Skin Deep Blog

Tax would cause more harm than good, say critics

Posted by:

HMRC says proposals simply clarify current legislation

Government plans to introduce VAT on cosmetic surgical procedures have been blasted by the industry. The proposal, called the “boob tax”, would raise an estimated £500m per year, raising prices of procedures such as breast enlargements, facelifts, liposuction and abdominoplasties by around 20%, the current rate of VAT.

Minor procedures, such as injectables and facial peels, are subject to VAT. But cosmetic doctors performing surgery will have to register for VAT and pass the charge on to their patients, unless they can prove the procedures are for medical reasons.

Guidelines issued by the HM Revenue and Customs (HMRC) state that services are VAT-exempt only if the purpose is to “protect, maintain or restore the health of the person concerned”. The guidance says that, while cosmetic treatment may make a person feel more confident about their appearance, this is not sufficient to make the treatment exempt. Patients with psychological conditions, such as body dysmorphic disorder or those having corrective surgery, will not be affected by the proposal.

The British Association of Aesthetic Plastic Surgeons (BAAPS) claims the move will present an “ethical minefield” and drive patients abroad for cheaper surgery deals. “The subjective proposals being put forward by HMRC will potentially harm large numbers of patients. They imply that, by definition, any procedure that corrects appearance rather than function is not a medical need. There has been no meaningful discussion with the professional bodies involved,” says BAAPS president Mr Fazel Fatah.

“We can only hope that common ground can be found that protects the well-being of patients while balancing the obvious need to increase tax revenues. With surgery, we are dealing with human lives,” Mr Fatah says.

A similar 5% levy on elective cosmetic procedures in the US, dubbed the “Bo-tax”, was proposed under President Obama’s healthcare reforms in 2009. But the move was dropped in favour of a 10% tax on tanning bed users.

The UK move has initiated debate on whether the government is acting to profit from the success of the industry, which has an estimated value of £2.3bn a year, and the difficulty in determining whether a surgical procedure can be classed as ‘therapeutic’.
Consultant plastic surgeon Douglas McGeorge says: “The amount of money HMRC will make out of this is astonishing. Should prominent ear correction in children be taxed? What level of asymmetry or abnormality is required to justify breast surgery?

“Our role is to make sure patient needs justify treatment. Any justification to HMRC of our decisions on VAT will be impossible unless patient confidentiality is breached,” Mr McGeorge says.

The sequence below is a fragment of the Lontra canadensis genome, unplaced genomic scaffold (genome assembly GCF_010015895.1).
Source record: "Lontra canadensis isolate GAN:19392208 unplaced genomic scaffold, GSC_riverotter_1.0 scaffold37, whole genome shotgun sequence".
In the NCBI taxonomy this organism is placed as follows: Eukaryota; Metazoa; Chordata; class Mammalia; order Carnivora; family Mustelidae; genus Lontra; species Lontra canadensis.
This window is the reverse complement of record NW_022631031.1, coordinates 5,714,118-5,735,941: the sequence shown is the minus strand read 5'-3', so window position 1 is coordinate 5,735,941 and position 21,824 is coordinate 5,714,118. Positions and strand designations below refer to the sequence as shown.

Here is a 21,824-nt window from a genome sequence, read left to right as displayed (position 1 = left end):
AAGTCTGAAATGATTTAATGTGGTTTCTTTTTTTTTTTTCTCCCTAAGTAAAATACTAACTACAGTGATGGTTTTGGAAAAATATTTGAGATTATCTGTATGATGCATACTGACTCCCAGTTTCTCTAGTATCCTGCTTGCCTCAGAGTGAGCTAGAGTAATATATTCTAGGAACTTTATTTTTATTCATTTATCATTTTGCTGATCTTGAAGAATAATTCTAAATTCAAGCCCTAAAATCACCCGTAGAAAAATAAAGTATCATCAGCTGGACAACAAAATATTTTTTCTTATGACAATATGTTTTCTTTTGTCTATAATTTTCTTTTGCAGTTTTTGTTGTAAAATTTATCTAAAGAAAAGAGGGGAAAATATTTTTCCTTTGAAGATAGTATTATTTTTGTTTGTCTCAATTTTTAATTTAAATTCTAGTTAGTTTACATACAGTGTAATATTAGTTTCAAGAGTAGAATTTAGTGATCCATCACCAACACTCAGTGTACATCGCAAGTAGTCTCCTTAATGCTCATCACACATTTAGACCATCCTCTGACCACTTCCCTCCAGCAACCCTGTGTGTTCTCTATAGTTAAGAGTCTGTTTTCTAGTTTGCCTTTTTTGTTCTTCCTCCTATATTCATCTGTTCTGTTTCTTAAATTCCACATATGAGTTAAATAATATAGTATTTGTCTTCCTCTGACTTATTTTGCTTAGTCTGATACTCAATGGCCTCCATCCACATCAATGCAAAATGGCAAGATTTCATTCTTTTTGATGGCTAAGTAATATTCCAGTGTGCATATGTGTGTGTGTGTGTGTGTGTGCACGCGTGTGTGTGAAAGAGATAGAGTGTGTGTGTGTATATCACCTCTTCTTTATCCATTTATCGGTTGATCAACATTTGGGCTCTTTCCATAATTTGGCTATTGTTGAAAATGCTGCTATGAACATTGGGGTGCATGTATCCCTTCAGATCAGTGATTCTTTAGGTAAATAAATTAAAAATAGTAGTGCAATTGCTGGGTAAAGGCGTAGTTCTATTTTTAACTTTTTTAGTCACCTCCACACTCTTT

The potential invasion of patients’ privacy is also a contentious issue. Dr Samantha Gammell, president elect of the British Association of Cosmetic Doctors, says that the aggressive stance taken by HMRC will discriminate against vulnerable women, some ethic groups and sufferers of disfiguring dermatological conditions. “When patients seek out care from doctors, they expect to be treated without judgement or prejudice, putting the maintenance of their health as our primary concern.

“We are appalled that HMRC inspectors in Wales are demanding to review confidential patient records for proof of their medical needs. It is an obscene invasion of privacy based on a ridiculous premise that a doctor, having taken on a duty of care, could do otherwise than protect the health of their patient,” Dr Gammell says. “The public should not be put off seeking the help that they need. There is simply no legal basis for the HMRC’s approach and we will continue to fight for patients’ rights.”

However, HMRC maintains that the new tax is simply clarifying current guidance set out in a 2007 document. A statement issued by the HMRC says that, while it reviews its guidance in consultation with relevant trade bodies, there are no plans to change the VAT liability of cosmetic services. “Medical care provided by registered health professionals in hospitals or clinics is, and will continue to be, VAT-free along with cosmetic services performed for therapeutic purposes. Medical treatment for purely aesthetic reasons has been, and continues to be, liable to VAT at the standard rate.”

HMRC adds: “We will generally accept that cosmetic services are exempt where they are undertaken as an element of a health care treatment programme. Where services are undertaken purely for cosmetic reasons, they will be standard rated.”

Source: Body Language

Add a Comment